U.S. Army Truck Convoy, Burma Road Between India and China, 1945
This photo was taken by a U.S. Army Signal Corps photographer on the Ledo Road portion of the famous Burma Road, one of the most remarkable engineering achievements of all time. Built to provide logistic support from India through Myanmar (Burma) for China in their struggle against the Japanese, it penetrated impenetrable jungles and crossed uncrossable mountains. When the project started it was widely considered to be a fool's mission, but it was completed and did contribute to the war effort.
In some areas the road was hacked out of pure rock. In the "twelve curves" zone, twelve huge switchbacks snake their way up steep mountainsides. The original Burma Road section, in China and Myanmar, runs from the Myanmarese railhead of Lashio to Kunming, Yunnan, China a distance of over 700 difficult miles. War supplies were shipped to Rangoon and then by rail to Lashio where they transferred to trucks. After the Japanese took control of the Chinese coastal areas and Indochina, the Burma Road was the only link. The Ledo Road (later called the Stilwell Road) from Ledo, India, into Myanmar was begun in December 1942. In 1944 the Ledo Road reached Myitkyina and was joined to the Burma Road.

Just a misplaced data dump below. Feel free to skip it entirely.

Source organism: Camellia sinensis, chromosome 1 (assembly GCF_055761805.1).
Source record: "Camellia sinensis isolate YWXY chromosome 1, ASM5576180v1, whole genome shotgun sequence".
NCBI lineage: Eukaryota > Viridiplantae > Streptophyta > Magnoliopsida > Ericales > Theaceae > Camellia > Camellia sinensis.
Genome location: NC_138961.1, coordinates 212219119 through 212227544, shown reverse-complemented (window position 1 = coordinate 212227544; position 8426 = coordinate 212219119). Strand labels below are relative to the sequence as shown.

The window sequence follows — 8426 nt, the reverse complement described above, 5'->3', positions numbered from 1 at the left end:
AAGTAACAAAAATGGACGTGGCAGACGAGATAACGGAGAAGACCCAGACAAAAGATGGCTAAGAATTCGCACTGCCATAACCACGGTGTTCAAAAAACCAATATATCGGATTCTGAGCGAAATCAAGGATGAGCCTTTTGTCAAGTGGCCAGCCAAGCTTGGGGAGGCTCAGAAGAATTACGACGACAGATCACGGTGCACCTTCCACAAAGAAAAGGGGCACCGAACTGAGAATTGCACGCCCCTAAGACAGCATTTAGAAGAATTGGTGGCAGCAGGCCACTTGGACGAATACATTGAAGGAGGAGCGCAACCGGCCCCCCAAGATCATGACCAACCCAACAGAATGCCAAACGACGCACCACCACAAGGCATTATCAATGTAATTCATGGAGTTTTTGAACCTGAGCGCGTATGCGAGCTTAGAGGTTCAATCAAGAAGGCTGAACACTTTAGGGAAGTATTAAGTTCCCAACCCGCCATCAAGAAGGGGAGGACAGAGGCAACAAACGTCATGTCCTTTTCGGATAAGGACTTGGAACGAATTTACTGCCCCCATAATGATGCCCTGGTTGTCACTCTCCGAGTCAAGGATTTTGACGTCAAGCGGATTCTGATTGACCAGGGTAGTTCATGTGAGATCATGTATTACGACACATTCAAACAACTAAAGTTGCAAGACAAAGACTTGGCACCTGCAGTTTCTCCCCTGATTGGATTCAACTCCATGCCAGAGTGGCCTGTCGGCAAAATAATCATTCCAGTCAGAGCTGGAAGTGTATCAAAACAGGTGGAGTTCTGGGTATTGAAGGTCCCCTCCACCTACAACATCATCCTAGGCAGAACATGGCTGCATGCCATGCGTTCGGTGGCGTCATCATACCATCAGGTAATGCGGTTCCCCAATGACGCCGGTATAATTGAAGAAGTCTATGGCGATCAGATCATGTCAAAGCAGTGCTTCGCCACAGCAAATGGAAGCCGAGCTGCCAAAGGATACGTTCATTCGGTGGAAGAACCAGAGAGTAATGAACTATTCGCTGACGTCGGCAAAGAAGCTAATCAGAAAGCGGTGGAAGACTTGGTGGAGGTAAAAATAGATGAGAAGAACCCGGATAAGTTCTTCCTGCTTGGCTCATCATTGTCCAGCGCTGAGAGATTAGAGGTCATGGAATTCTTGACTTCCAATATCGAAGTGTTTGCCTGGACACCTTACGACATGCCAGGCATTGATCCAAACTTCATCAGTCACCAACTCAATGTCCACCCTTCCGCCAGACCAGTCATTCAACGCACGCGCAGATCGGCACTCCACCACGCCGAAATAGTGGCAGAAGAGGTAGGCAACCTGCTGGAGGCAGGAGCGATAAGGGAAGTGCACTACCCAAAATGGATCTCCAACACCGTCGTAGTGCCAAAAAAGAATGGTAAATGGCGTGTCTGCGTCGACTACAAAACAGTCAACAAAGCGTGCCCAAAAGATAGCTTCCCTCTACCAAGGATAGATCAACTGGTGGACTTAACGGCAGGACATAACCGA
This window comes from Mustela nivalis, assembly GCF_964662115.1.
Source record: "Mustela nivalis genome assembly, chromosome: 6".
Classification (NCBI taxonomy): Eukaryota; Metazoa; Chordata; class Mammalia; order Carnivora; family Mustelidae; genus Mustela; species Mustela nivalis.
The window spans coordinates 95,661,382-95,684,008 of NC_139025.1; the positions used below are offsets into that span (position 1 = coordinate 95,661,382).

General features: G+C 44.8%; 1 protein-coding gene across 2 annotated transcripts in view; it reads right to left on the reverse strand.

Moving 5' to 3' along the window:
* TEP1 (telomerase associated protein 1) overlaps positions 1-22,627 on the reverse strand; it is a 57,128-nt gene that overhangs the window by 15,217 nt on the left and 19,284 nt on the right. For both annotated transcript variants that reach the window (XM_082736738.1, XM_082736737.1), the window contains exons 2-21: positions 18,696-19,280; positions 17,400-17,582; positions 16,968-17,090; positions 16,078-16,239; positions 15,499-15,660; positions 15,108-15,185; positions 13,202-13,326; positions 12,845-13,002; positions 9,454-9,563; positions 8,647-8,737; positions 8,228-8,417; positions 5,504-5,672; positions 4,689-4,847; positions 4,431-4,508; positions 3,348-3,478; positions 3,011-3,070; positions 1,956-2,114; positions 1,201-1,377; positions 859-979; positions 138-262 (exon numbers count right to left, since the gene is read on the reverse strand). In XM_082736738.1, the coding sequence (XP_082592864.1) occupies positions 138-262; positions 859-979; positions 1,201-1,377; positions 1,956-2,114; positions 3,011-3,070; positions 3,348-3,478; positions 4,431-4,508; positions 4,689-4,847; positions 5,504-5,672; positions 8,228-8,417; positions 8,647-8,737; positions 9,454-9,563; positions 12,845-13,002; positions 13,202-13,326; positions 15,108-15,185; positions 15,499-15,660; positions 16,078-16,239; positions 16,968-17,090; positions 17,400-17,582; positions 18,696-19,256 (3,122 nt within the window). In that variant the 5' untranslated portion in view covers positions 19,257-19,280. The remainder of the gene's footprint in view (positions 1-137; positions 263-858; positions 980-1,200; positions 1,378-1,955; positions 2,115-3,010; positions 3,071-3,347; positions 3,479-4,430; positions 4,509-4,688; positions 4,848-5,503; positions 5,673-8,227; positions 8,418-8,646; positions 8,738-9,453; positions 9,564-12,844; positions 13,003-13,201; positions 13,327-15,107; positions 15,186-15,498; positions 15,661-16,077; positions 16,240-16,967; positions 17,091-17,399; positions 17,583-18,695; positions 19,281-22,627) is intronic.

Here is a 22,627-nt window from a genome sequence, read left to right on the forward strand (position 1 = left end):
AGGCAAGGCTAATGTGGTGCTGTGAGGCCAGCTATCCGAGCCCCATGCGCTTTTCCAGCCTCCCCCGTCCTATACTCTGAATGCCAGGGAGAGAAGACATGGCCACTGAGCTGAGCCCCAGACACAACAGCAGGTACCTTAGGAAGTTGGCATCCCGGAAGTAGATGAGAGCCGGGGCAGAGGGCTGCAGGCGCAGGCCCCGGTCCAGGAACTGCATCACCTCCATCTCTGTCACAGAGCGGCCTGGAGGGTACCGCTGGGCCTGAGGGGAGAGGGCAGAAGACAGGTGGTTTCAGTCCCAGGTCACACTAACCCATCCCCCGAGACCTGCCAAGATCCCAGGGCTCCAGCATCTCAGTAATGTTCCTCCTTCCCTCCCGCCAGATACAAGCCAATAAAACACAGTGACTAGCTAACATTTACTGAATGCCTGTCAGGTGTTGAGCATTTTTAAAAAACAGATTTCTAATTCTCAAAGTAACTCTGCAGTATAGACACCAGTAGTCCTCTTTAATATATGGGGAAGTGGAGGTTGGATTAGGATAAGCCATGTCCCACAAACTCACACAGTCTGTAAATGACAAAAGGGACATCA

This photo shows the first U.S. Army convoy to China. The original caption is reproduced on the bottom border of the large version of the photo. It reads, "Led by motorcycles, the first convoy to China hits a rare level stretch 204 miles along the Ledo road." This convoy of 113 cargo trucks, jeeps, motorcycles and ambulances left Ledo on 12 January 1945, bound for Kunming, China.
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Peacetime conditions and modern air shipment have eliminated the need for this road, but its legacy lives on. Some of the most difficult portions of the U.S. Interstate Highway System were engineered by professionals who gained their skills working on the Burma Road.